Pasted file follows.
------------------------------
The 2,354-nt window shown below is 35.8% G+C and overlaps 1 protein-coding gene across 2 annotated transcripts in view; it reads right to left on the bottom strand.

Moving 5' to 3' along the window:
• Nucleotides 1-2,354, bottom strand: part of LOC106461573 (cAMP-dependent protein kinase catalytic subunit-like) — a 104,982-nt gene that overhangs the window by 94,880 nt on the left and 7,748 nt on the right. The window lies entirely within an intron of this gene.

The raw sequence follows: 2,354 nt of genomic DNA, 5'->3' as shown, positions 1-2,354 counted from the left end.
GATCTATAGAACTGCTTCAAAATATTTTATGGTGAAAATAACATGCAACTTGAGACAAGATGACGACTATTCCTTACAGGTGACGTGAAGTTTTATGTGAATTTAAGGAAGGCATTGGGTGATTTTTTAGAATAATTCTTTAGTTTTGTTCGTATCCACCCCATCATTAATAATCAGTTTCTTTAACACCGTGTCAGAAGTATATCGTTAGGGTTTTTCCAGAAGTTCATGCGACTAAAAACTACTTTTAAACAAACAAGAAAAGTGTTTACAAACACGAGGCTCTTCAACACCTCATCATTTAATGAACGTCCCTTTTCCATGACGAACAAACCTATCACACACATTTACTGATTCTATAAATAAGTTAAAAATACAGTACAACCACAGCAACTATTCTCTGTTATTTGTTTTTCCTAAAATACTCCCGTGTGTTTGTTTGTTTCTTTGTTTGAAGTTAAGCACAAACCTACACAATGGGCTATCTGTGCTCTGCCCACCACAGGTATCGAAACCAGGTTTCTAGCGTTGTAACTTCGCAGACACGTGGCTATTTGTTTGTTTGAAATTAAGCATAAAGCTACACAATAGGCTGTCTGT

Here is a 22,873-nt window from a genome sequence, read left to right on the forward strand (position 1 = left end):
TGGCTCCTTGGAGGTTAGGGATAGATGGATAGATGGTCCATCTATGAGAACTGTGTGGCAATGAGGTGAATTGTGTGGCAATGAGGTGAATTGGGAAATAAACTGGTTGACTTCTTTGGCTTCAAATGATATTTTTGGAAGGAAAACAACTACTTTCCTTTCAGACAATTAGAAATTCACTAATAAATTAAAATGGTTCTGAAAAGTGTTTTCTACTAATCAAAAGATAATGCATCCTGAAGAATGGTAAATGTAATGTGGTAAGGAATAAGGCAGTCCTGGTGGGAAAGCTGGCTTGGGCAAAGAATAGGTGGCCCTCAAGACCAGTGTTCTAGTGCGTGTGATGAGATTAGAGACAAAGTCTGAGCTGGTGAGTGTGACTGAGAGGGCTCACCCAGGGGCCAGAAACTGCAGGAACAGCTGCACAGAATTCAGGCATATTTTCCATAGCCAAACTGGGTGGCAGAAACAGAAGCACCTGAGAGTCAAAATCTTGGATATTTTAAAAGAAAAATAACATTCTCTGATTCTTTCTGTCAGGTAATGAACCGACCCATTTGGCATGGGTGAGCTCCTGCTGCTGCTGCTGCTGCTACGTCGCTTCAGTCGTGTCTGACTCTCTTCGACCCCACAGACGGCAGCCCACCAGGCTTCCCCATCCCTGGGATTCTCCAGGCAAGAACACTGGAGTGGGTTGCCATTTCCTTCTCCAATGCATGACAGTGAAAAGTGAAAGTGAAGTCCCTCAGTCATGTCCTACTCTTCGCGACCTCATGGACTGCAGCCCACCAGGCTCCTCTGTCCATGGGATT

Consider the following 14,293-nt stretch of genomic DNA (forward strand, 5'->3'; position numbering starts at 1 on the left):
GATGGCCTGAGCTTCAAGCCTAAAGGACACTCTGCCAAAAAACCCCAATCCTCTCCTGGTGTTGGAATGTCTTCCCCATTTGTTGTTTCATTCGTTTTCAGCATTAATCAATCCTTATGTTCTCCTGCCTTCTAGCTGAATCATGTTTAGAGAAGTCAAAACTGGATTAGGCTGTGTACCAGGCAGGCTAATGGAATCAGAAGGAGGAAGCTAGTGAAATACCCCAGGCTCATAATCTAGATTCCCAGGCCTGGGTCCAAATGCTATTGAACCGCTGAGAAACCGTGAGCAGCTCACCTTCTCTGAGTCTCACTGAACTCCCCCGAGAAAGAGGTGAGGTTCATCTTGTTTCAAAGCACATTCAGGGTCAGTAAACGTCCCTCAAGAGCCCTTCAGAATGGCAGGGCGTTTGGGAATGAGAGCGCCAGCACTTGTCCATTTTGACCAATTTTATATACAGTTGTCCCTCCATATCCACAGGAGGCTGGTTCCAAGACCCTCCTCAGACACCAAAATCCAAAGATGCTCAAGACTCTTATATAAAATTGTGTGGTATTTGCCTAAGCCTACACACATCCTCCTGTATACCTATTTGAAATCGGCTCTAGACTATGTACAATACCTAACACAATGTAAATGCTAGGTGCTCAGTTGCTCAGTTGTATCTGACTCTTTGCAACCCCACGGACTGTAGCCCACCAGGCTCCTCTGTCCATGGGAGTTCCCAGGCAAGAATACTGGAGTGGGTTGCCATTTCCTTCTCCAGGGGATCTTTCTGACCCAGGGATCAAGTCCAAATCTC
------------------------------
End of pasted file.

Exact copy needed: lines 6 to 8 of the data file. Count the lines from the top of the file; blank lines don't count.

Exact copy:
Here is a 22,873-nt window from a genome sequence, read left to right on the forward strand (position 1 = left end):
TGGCTCCTTGGAGGTTAGGGATAGATGGATAGATGGTCCATCTATGAGAACTGTGTGGCAATGAGGTGAATTGTGTGGCAATGAGGTGAATTGGGAAATAAACTGGTTGACTTCTTTGGCTTCAAATGATATTTTTGGAAGGAAAACAACTACTTTCCTTTCAGACAATTAGAAATTCACTAATAAATTAAAATGGTTCTGAAAAGTGTTTTCTACTAATCAAAAGATAATGCATCCTGAAGAATGGTAAATGTAATGTGGTAAGGAATAAGGCAGTCCTGGTGGGAAAGCTGGCTTGGGCAAAGAATAGGTGGCCCTCAAGACCAGTGTTCTAGTGCGTGTGATGAGATTAGAGACAAAGTCTGAGCTGGTGAGTGTGACTGAGAGGGCTCACCCAGGGGCCAGAAACTGCAGGAACAGCTGCACAGAATTCAGGCATATTTTCCATAGCCAAACTGGGTGGCAGAAACAGAAGCACCTGAGAGTCAAAATCTTGGATATTTTAAAAGAAAAATAACATTCTCTGATTCTTTCTGTCAGGTAATGAACCGACCCATTTGGCATGGGTGAGCTCCTGCTGCTGCTGCTGCTGCTACGTCGCTTCAGTCGTGTCTGACTCTCTTCGACCCCACAGACGGCAGCCCACCAGGCTTCCCCATCCCTGGGATTCTCCAGGCAAGAACACTGGAGTGGGTTGCCATTTCCTTCTCCAATGCATGACAGTGAAAAGTGAAAGTGAAGTCCCTCAGTCATGTCCTACTCTTCGCGACCTCATGGACTGCAGCCCACCAGGCTCCTCTGTCCATGGGATT

Consider the following 14,293-nt stretch of genomic DNA (forward strand, 5'->3'; position numbering starts at 1 on the left):